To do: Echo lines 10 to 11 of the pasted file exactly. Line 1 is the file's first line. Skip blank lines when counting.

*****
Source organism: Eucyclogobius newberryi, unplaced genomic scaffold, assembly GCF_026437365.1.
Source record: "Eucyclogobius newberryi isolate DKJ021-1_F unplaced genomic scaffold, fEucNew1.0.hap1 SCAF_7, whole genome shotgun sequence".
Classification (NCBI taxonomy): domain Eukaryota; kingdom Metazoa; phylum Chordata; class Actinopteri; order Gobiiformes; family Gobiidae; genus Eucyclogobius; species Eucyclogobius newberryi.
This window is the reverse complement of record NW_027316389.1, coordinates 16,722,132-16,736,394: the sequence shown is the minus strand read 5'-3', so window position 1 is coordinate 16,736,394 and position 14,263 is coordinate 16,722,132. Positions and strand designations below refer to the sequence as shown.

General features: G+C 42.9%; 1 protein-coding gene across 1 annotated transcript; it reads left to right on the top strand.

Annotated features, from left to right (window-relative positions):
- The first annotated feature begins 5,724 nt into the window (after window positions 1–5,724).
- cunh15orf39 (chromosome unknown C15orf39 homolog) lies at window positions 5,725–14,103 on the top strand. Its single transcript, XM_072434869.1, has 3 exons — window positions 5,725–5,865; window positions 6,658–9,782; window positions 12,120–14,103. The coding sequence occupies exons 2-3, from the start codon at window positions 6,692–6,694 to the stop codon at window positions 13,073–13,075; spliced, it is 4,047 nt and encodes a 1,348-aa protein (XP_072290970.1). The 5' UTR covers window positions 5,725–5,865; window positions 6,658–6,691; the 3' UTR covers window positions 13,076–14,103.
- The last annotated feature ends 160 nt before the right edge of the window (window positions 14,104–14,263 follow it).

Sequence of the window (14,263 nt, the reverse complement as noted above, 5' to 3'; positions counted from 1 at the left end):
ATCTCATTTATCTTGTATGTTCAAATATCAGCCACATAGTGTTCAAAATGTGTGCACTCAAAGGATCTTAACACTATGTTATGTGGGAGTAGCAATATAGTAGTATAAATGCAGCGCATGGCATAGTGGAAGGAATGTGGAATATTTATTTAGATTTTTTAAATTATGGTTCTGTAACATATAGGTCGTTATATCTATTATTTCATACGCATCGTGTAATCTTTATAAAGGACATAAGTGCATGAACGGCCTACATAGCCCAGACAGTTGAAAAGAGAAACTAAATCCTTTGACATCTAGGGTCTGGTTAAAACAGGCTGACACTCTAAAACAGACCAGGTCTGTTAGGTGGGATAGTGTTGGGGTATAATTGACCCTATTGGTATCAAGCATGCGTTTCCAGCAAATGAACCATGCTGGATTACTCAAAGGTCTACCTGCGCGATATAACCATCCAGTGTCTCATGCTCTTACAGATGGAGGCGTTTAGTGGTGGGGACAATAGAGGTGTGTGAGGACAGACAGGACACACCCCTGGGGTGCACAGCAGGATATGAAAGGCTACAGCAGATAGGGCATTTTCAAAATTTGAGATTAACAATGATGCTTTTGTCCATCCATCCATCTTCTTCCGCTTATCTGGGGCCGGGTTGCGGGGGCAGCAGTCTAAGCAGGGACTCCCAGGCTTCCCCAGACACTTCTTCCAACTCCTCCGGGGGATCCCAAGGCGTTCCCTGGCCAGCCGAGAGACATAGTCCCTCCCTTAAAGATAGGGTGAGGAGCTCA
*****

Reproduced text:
Sequence of the window (14,263 nt, the reverse complement as noted above, 5' to 3'; positions counted from 1 at the left end):
ATCTCATTTATCTTGTATGTTCAAATATCAGCCACATAGTGTTCAAAATGTGTGCACTCAAAGGATCTTAACACTATGTTATGTGGGAGTAGCAATATAGTAGTATAAATGCAGCGCATGGCATAGTGGAAGGAATGTGGAATATTTATTTAGATTTTTTAAATTATGGTTCTGTAACATATAGGTCGTTATATCTATTATTTCATACGCATCGTGTAATCTTTATAAAGGACATAAGTGCATGAACGGCCTACATAGCCCAGACAGTTGAAAAGAGAAACTAAATCCTTTGACATCTAGGGTCTGGTTAAAACAGGCTGACACTCTAAAACAGACCAGGTCTGTTAGGTGGGATAGTGTTGGGGTATAATTGACCCTATTGGTATCAAGCATGCGTTTCCAGCAAATGAACCATGCTGGATTACTCAAAGGTCTACCTGCGCGATATAACCATCCAGTGTCTCATGCTCTTACAGATGGAGGCGTTTAGTGGTGGGGACAATAGAGGTGTGTGAGGACAGACAGGACACACCCCTGGGGTGCACAGCAGGATATGAAAGGCTACAGCAGATAGGGCATTTTCAAAATTTGAGATTAACAATGATGCTTTTGTCCATCCATCCATCTTCTTCCGCTTATCTGGGGCCGGGTTGCGGGGGCAGCAGTCTAAGCAGGGACTCCCAGGCTTCCCCAGACACTTCTTCCAACTCCTCCGGGGGATCCCAAGGCGTTCCCTGGCCAGCCGAGAGACATAGTCCCTCCCTTAAAGATAGGGTGAGGAGCTCA